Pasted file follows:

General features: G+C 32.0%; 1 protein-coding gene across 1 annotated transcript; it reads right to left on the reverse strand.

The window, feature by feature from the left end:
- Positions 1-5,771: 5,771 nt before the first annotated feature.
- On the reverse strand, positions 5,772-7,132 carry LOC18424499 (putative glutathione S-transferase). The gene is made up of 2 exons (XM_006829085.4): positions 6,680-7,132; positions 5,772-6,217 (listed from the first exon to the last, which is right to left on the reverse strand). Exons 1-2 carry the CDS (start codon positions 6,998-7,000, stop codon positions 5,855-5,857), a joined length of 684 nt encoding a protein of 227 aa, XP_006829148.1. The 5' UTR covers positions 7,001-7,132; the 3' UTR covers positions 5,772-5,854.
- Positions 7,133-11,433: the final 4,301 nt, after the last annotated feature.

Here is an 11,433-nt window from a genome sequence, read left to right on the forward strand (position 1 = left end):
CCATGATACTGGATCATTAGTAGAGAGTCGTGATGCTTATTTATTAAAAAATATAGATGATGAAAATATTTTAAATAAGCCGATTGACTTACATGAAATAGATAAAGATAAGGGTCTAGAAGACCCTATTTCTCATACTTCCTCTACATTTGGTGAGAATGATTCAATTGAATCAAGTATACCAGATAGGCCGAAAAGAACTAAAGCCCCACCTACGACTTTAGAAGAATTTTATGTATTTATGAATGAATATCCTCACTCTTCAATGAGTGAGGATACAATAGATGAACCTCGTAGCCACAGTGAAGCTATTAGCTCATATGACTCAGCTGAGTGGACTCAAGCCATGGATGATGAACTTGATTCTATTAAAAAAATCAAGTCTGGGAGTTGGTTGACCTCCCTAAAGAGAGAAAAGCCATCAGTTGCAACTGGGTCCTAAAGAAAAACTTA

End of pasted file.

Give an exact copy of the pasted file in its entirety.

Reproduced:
General features: G+C 32.0%; 1 protein-coding gene across 1 annotated transcript; it reads right to left on the reverse strand.

The window, feature by feature from the left end:
- Positions 1-5,771: 5,771 nt before the first annotated feature.
- On the reverse strand, positions 5,772-7,132 carry LOC18424499 (putative glutathione S-transferase). The gene is made up of 2 exons (XM_006829085.4): positions 6,680-7,132; positions 5,772-6,217 (listed from the first exon to the last, which is right to left on the reverse strand). Exons 1-2 carry the CDS (start codon positions 6,998-7,000, stop codon positions 5,855-5,857), a joined length of 684 nt encoding a protein of 227 aa, XP_006829148.1. The 5' UTR covers positions 7,001-7,132; the 3' UTR covers positions 5,772-5,854.
- Positions 7,133-11,433: the final 4,301 nt, after the last annotated feature.

Here is an 11,433-nt window from a genome sequence, read left to right on the forward strand (position 1 = left end):
CCATGATACTGGATCATTAGTAGAGAGTCGTGATGCTTATTTATTAAAAAATATAGATGATGAAAATATTTTAAATAAGCCGATTGACTTACATGAAATAGATAAAGATAAGGGTCTAGAAGACCCTATTTCTCATACTTCCTCTACATTTGGTGAGAATGATTCAATTGAATCAAGTATACCAGATAGGCCGAAAAGAACTAAAGCCCCACCTACGACTTTAGAAGAATTTTATGTATTTATGAATGAATATCCTCACTCTTCAATGAGTGAGGATACAATAGATGAACCTCGTAGCCACAGTGAAGCTATTAGCTCATATGACTCAGCTGAGTGGACTCAAGCCATGGATGATGAACTTGATTCTATTAAAAAAATCAAGTCTGGGAGTTGGTTGACCTCCCTAAAGAGAGAAAAGCCATCAGTTGCAACTGGGTCCTAAAGAAAAACTTA